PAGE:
BOSTON (CNS) — As the Massachusetts Legislature neared the end of its session, the bishops who head the state’s four Catholic dioceses urged lawmakers to vote on a citizens’ initiative that seeks to end same-sex marriages there by enshrining the traditional definition of marriage in the state constitution. “We believe that a legislator’s vote to recess (before taking a vote on the initiative) violates their sworn duty to uphold the constitution,” the bishops said Dec. 29. Two days earlier the state’s Supreme Judicial Court said it could not force the legislators to vote on the proposed amendment, but they should take the vote. The court said it could only seek to persuade legislators to act in good faith, since “there is no presently articulated judicial remedy for the Legislature’s indifference to, or defiance of, its constitutional duties.”

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Maryknoll magazine marks 100 years of telling missionaries’ stories

MARYKNOLL, N.Y. (CNS) — In an age of e-mail, digital photography and computerized layout, Father James A. Walsh might not recognize the mission publication he founded 100 years ago as The Field Afar. But Father Walsh, who went on to become a bishop and to co-found the Catholic Foreign Mission Society of America, also known as Maryknoll, “would undoubtedly be overjoyed that the magazine not only reaches more than 500,000 readers but also involves them,” said Maryknoll Father Joseph Veneroso, current publisher, in a statement. Now called Maryknoll, the monthly magazine reports on the work of Maryknoll missionaries in Africa, Latin America and Asia and has a bilingual sister publication, Revista Maryknoll. “Many of our missioners say their vocation was inspired by the magazine; many more readers have become our partners in mission by their prayers, their financial support and by reaching out to the needy in their neighborhoods,” Father Veneroso said.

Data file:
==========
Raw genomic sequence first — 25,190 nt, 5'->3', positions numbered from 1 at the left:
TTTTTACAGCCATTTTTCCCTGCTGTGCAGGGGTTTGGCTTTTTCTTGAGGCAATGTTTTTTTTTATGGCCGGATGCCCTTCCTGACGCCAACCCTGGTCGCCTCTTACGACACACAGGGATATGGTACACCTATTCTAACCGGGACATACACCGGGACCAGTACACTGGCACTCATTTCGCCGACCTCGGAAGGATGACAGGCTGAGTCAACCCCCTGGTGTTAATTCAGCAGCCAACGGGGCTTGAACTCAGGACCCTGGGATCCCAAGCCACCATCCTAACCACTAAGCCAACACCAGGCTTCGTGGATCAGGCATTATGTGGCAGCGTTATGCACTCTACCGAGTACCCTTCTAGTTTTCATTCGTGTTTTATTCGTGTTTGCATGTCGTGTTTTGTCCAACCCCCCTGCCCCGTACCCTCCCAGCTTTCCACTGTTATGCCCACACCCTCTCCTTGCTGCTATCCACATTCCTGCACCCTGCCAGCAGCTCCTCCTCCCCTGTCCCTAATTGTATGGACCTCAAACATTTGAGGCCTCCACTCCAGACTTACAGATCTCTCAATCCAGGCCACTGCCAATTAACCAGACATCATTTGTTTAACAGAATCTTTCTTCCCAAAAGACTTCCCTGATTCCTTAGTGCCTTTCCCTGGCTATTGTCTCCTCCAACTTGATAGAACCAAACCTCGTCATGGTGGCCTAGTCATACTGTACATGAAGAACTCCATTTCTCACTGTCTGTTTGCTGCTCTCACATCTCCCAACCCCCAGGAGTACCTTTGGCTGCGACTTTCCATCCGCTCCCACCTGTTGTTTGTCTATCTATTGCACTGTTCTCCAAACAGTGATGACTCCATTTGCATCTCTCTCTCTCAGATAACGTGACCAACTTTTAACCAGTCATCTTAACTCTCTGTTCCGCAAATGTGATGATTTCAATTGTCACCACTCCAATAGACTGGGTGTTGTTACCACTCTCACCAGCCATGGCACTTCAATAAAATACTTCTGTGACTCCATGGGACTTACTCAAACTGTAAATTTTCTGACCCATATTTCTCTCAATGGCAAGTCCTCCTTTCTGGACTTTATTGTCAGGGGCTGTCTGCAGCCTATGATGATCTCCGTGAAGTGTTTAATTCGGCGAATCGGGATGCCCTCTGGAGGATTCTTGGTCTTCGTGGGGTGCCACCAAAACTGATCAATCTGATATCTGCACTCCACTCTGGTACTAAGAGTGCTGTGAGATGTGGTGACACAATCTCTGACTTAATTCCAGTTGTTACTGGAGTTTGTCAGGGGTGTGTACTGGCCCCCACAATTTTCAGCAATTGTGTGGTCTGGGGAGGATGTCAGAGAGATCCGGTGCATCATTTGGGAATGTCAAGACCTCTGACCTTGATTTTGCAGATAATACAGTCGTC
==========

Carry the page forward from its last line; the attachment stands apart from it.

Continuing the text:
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Vatican booklet cites ‘spiritual ecumenism’ as route to unity

VATICAN CITY (CNS) — Every time Christians of different communities pray together, witness to the Gospel and help people in need, they are promoting Christian unity, said the Vatican’s top ecumenist. Joint prayer and Bible study, attendance at a major event of another denomination and working together for justice and peace are the components of “spiritual ecumenism” suggested by Cardinal Walter Kasper, president of the Pontifical Council for Promoting Christian Unity. The cardinal is the author of “A Handbook of Spiritual Ecumenism,” a booklet published in English late in 2006; the Italian edition will be released at the Vatican in time for the Jan. 18-25 Week of Prayer for Christian Unity. In fact, participating in ecumenical prayer services and discussions during the Christian unity week is encouraged throughout the booklet. In the introduction, Cardinal Kasper said the booklet was the result of a discussion by members of the pontifical council focusing on the need for prayer and conversion in the search for Christian unity.